This research note examines an apparent paradox in Information Systems (IS) research. This paradox relates to the parochial nature of much of the published IS research (both in terms of the chosen journal outlet and the literature cited), notwithstanding the global nature of the phenomena being investigated. It does so by reviewing author 'nationality' in four leading IS journals over a seven-year period (1994-2000), and by reviewing the 'nationality' of the literature cited by these authors. Two of the journals are published in the USA and two are published in Europe. Despite apparent recognition of increasing globalization in our field, brought about - in part at least - by information technology (IT), the data provide firm evidence that the IS discipline is marked by a distinct parochialism along national, or at least, regional lines. A reorientation appears to be required if leading IS journals are not to continue to be the unwitting mouthpieces of unwitting researchers, publishing the results of partial, culturally biased research. The findings also contain profound implications for published material based on citation analyses and on our understanding of what constitutes the appellation 'international' in our discipline.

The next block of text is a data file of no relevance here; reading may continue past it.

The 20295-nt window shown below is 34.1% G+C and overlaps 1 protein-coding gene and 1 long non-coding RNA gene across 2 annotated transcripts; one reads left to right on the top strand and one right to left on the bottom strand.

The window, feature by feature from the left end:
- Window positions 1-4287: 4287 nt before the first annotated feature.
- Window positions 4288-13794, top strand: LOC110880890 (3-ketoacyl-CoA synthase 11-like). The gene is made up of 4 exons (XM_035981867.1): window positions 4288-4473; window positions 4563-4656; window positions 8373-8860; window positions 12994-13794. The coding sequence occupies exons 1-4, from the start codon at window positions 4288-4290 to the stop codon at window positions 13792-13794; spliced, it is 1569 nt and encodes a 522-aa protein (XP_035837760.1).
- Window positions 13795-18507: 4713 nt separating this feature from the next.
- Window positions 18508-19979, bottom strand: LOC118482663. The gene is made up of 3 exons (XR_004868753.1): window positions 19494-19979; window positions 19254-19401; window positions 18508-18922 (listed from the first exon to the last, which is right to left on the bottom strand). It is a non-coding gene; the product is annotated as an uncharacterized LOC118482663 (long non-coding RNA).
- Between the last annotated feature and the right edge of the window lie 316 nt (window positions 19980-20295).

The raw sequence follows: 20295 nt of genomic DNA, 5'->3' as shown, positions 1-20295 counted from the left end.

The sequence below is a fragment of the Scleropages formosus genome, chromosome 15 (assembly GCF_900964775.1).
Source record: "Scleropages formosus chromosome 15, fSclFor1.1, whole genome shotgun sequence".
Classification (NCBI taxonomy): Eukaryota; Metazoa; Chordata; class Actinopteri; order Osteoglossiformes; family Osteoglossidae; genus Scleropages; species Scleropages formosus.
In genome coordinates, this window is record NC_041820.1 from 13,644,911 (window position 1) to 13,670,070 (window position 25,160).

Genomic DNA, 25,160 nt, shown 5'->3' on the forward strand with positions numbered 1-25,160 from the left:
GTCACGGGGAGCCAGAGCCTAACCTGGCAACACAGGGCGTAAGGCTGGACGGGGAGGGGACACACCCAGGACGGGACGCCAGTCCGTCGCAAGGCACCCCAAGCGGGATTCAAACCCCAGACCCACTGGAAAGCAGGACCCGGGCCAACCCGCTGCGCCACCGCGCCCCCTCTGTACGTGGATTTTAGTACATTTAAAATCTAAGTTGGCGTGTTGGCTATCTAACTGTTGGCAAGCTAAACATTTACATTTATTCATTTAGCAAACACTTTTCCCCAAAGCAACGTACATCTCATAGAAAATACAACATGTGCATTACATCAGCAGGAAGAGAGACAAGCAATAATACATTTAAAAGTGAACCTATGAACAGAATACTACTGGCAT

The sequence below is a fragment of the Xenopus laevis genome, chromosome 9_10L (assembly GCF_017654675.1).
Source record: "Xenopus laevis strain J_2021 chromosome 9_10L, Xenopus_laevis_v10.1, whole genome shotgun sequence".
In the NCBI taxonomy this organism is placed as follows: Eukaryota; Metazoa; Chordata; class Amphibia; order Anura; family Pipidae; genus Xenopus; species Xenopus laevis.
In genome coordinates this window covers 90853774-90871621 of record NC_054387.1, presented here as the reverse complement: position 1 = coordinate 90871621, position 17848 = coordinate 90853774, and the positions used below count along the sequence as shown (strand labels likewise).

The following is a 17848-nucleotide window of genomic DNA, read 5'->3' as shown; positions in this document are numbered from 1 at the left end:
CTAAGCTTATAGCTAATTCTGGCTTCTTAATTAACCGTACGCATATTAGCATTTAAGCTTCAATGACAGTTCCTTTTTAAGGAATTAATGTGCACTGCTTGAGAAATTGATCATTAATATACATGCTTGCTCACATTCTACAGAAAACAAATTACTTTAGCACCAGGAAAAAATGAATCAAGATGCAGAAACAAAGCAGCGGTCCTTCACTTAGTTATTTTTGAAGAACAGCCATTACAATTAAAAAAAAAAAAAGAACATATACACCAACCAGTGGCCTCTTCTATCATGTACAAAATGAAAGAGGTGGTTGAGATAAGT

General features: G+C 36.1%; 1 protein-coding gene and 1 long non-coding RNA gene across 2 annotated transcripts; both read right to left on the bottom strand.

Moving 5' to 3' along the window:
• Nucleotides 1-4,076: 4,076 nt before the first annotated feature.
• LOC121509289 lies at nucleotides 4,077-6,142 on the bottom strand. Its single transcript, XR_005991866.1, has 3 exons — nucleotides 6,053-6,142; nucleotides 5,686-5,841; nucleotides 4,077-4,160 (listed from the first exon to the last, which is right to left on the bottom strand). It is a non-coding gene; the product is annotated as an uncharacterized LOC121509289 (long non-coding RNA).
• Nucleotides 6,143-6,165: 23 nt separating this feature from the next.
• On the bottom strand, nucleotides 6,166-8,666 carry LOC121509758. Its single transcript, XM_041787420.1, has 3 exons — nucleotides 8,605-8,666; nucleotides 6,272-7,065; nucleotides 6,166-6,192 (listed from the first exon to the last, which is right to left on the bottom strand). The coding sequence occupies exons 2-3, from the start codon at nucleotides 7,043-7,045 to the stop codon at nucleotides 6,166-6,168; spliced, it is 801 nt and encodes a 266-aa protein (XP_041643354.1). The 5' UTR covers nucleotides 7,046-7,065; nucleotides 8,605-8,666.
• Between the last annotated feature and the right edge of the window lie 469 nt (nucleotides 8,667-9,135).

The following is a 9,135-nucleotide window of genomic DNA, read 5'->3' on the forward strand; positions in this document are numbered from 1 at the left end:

Galliers, R., & Meadows, M. (2003). A Discipline Divided: Globalization and Parochialism in Information Systems Research. Communications of the Association for Information Systems, 11, pp-pp. https://doi.org/10.17705/1CAIS.01105
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